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What to do when someone hits your parked car

There are essentially countless scenarios in which you leave your vehicle parked and unattended in public places, sometimes for long periods of time. Generally speaking, when you return for your vehicle, it’s in the same condition you left it in. But of course, now and then, people discover that their vehicle has been damaged somehow.

If you’re fortunate, whomever hit your vehicle left a note. If they didn’t, that’s a hit-and-run. Whichever turns out to be your reality – note or no note – here’s some suggestions for how to handle each situation.

Someone hit your parked car but left a note

If you find that your car has been hit while parked, check for a note, with the most common place to leave a note being under the windshield wiper. Hopefully it will contain contact information such as the driver’s full name, phone number, and their licence plate number.

The next step will be to contact the police. Give them with as many details and as much information as possible. Provide the police with the note that was left, show them pictures of the damages, and any witness statements if you have them. Once they have all the information, they will open a case and get in contact with the other driver.

Once the police have been brought up to speed, it’s time to contact with your insurance provider. Give them with the same details and information that you gave the police. At this point, your insurance company will get in contact with the other driver’s insurance company to settle all the details related to your claim.

Someone hit your parked car but didn’t leave a note

While we can hope that most people would leave a note in this situation, hit-and-runs are quite common in Canada. Here’s what we recommend if it happens to you.

Gather as much information and details as you possibly can. The more information you have the better. Document all details surrounding the accident, including:

Where the hit-and-run happened

The date and estimated time of the hit-and-run

The weather conditions

If anyone might have been a witness

Check if there are any video cameras around. Shopping mall or grocery store parking lots might have surveillance. In the event of a hit and run you can ask for a copy of the footage.

Take photos of the damage to your vehicle, any debris left behind, any identifiers of the location, any damage in the surrounding area, such as other cars damaged nearby, tire marks, etc.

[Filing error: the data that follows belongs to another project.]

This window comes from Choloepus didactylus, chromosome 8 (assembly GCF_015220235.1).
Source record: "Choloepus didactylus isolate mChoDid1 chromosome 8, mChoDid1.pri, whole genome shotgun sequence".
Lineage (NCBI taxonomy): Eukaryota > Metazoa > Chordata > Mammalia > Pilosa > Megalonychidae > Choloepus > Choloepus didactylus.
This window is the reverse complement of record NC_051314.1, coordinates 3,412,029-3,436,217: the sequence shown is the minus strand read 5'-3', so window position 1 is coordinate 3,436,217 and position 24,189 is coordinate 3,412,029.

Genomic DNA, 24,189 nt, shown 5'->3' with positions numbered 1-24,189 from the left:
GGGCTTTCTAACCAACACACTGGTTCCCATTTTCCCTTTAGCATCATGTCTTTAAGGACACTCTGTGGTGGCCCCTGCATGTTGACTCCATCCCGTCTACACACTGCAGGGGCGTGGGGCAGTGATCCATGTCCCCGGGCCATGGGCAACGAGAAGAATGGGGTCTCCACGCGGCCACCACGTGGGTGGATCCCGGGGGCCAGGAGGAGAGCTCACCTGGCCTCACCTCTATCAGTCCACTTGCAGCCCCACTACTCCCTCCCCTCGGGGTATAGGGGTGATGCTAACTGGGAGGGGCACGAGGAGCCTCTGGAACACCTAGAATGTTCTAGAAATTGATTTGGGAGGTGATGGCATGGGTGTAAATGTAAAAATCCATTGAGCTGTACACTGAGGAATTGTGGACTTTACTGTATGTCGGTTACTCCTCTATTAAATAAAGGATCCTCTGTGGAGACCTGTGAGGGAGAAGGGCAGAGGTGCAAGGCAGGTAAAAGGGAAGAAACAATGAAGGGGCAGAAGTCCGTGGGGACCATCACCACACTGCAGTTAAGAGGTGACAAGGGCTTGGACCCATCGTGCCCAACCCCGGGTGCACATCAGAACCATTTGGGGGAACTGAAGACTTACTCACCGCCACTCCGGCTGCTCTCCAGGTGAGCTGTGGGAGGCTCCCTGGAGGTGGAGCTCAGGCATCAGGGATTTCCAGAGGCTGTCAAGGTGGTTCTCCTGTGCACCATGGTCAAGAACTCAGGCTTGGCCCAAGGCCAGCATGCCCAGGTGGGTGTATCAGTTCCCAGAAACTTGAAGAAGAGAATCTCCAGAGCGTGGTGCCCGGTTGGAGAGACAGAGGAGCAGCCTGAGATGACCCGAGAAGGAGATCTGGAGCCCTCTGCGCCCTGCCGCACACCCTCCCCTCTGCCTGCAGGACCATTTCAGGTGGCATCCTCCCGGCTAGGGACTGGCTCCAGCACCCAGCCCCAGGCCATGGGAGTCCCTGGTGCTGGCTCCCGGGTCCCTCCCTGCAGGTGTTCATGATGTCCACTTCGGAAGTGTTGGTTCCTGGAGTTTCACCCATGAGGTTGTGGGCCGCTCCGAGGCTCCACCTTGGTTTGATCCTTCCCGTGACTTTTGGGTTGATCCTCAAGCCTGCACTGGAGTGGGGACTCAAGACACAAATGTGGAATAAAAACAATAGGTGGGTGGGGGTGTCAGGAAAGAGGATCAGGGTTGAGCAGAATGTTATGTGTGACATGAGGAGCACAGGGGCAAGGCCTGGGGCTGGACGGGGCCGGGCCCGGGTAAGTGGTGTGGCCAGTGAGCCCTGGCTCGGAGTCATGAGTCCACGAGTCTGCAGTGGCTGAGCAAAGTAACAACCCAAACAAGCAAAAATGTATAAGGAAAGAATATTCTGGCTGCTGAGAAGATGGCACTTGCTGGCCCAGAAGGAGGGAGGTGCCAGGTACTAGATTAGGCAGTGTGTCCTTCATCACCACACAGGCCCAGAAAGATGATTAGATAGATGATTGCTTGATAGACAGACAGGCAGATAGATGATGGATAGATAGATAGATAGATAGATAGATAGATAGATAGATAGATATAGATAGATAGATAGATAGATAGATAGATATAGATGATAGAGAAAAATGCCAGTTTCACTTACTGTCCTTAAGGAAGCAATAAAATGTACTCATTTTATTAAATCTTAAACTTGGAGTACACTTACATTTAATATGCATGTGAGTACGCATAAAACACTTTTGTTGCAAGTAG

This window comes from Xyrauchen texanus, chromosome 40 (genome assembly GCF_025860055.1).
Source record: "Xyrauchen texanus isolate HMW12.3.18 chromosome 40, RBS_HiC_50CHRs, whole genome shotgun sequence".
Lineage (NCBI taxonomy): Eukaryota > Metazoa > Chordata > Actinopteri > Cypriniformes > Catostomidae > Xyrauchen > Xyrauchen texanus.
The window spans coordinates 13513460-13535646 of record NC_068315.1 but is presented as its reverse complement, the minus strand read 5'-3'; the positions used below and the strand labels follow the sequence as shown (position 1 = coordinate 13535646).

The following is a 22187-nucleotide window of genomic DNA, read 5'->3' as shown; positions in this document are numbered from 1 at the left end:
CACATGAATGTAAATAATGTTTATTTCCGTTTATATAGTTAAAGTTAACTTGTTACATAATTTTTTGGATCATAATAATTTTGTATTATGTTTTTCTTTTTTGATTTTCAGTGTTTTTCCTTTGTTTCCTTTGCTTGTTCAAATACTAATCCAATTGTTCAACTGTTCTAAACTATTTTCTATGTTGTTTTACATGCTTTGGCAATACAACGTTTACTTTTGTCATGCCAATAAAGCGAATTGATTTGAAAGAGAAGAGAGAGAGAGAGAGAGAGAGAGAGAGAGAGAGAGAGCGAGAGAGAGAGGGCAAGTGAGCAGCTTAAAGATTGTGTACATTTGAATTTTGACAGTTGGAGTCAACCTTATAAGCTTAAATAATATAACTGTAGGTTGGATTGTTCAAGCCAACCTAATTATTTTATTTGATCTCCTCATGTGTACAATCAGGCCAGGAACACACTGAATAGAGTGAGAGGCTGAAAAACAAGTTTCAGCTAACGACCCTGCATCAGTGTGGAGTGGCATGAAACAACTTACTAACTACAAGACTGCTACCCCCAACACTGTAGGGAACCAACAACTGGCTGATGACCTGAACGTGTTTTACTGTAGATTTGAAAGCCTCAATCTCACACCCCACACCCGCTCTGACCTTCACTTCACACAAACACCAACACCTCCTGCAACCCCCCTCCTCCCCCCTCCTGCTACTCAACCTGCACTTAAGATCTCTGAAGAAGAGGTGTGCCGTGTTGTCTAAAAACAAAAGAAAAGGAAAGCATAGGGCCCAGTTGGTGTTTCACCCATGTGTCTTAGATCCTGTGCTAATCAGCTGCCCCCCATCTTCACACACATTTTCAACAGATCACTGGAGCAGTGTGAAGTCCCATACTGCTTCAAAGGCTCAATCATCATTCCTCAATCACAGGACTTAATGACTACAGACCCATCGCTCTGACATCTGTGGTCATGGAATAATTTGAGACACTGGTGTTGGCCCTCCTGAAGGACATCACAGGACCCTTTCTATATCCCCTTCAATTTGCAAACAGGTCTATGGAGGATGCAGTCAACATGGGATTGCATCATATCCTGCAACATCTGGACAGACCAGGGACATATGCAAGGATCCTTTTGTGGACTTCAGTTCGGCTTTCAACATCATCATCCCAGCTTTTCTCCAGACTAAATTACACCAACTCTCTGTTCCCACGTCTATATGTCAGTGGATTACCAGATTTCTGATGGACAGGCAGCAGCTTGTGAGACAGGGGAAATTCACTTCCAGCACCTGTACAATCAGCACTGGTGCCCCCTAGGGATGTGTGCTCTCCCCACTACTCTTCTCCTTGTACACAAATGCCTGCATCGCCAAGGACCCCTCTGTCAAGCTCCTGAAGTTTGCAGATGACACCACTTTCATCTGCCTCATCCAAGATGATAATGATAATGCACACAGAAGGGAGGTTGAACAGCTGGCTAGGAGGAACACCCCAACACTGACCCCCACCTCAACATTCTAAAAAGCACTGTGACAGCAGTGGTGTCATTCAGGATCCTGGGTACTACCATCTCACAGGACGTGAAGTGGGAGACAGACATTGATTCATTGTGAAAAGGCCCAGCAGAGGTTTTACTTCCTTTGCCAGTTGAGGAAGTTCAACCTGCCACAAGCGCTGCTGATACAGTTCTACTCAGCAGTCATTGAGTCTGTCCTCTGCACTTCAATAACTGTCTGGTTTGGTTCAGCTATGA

Inform the police immediately

If your car is safe to drive, it is recommended that your immediately go to your nearest accident reporting center to file a report. If your car is damaged the point where you are unable to operate it safely, stay put and call the police.

Provide the responding officer with all of the details and photos that you collected. They will most likely assess the scene for any evidence, and try to gather any witness statements if possible. The officer will create an official accident report. Ask for a copy of the accident report for your own records, and insurance claims purposes.

It also important for you to get the name and badge number of the police officer for your reference.

Get in touch with your insurance provider

After any sort of accident, it’s important to contact your insurance provider, especially if the accident is a hit-and-run. Let them know right off the bat that the accident was a hit-and-run, and that an official police report has been filed. Provide them with the exact same details and information that you gave the responding officer. Once they have created their own report, they will assess the situation and do their own internal investigation. From here, your insurance broker will let you know what additional information may be needed.

How can a broker help if someone hit my parked car?

If you have an insurance broker, you have someone in your corner. In the event that you return to your car and find it damaged, you can call your broker/CSR for advice on what to do next. They will walk you through the entire process and offer independent advice.



Source: brokerlink.ca


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